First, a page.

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Backstage with PP Playground’s designer Francesca Bolognini
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Backstage with PP Playground’s designer Francesca Bolognini

Article by Studio Ground Floor

A peak behind the scenes at Pangram Pangram

author=Studio Ground Floor% authorlink= fonts=playground%

The state of play only seems to be getting better.

We’re super thrilled to be chatting again with the one and only Francesca Bolognini, the creative mind behind Pangram Pangram’s latest typographic creation, PP Playground – the hero typeface of its namesake sandpit, The Pangram Playground – uncovering its inspiration, creative process, and design philosophy.

A contemporary script font that reimagines the classical Copperplate calligraphic style for the new age, PP Playground is a remarkable balancing act between traditional reference and design modernity – especially considering the role of experimentation and play in shaping the typeface’s character. Francesca takes us on a bit of a journey through the intricacies of typeface design, chatting through PP Playground ’s two sets of capital letters, the historical and cultural influences that shaped its design, and Francesca’s personal favourite glyphs. So, shall we crack on?

Side note: PP Playground is free to try today, with licences starting at only $30 🎲

Hello Francesca! How’s everything going?

Hello Alice! Everything is well, thank you.

What was the inspiration behind creating Playground, and how did it evolve from the research done for the wider Pangram Playground world?

I began designing the PP Playground with a focus on homonym branding. When I received it, Mat already had a well-defined concept, and I used the visual elements and inspirations of the brand to start my sketches.

I tested all the original drawings next to the playground symbol—the rasterized image of ‘the fox jumping over the dog’. The first sketches of what became PP Playground felt like a good fit, although looking back at it now, the design is significantly different from where it started.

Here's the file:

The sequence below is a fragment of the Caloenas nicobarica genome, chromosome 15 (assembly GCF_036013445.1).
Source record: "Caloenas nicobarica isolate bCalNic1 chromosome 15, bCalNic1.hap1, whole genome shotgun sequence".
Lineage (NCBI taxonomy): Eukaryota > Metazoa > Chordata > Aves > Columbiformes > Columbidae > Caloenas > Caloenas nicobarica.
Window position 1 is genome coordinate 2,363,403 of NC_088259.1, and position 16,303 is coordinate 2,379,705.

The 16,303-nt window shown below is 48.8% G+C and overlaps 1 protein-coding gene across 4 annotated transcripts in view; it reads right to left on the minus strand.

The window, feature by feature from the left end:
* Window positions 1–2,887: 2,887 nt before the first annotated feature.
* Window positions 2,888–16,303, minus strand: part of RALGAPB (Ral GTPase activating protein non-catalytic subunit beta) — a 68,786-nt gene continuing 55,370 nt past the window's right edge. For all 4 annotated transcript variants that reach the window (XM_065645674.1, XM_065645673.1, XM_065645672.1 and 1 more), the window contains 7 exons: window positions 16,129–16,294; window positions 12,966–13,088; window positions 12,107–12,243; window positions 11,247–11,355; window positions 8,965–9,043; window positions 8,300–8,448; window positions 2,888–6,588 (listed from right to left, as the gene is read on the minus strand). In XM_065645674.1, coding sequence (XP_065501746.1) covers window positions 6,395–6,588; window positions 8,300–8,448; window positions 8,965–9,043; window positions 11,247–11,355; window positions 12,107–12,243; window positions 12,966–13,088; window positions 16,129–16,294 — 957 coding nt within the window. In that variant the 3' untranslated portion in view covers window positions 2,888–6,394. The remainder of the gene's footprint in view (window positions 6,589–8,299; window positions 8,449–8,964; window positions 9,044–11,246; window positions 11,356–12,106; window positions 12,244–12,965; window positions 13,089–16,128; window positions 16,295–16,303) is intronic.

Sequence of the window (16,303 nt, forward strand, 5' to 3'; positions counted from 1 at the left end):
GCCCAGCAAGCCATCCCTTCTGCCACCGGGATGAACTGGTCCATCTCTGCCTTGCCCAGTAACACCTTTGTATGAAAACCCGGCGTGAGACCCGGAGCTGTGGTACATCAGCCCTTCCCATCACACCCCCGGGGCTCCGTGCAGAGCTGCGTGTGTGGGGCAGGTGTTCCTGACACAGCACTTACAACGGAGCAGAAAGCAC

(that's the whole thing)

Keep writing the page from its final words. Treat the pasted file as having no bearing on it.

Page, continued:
Can you elaborate on the process of reinterpreting the classical Copperplate calligraphic style into a contemporary script font like Playground?

The calligraphic tool used to make Copperplate is a very pointed and flexible nib that can produce very thin, fine lines and thick ones. When pressed down, the nib’s tip expands and separates into two parts.

This nib flexibility gives the skilled calligrapher lots of freedom, which is why Copperplate is such an elegant, expressive, and ornamental script – and why there are endless ways to interpret its graphic elements today. In Playground, we introduced some geometric elements, like definite horizontal lines in most of the bars, which can connect the uppercase to the ascenders, for example. The stems have a 30° angle when joining the horizontal lines. We deliberately experimented with the script’s connectivity and rhythm. We believed it would be more interesting if it were not always connected, allowing for moments of pause.

How did you balance the traditional calligraphic references with modern design elements in Playground?

We didn’t want to recreate a specific historical copperplate sample.

So, despite using classic references for inspiration and a general design structure, we ensured the design looked original and unique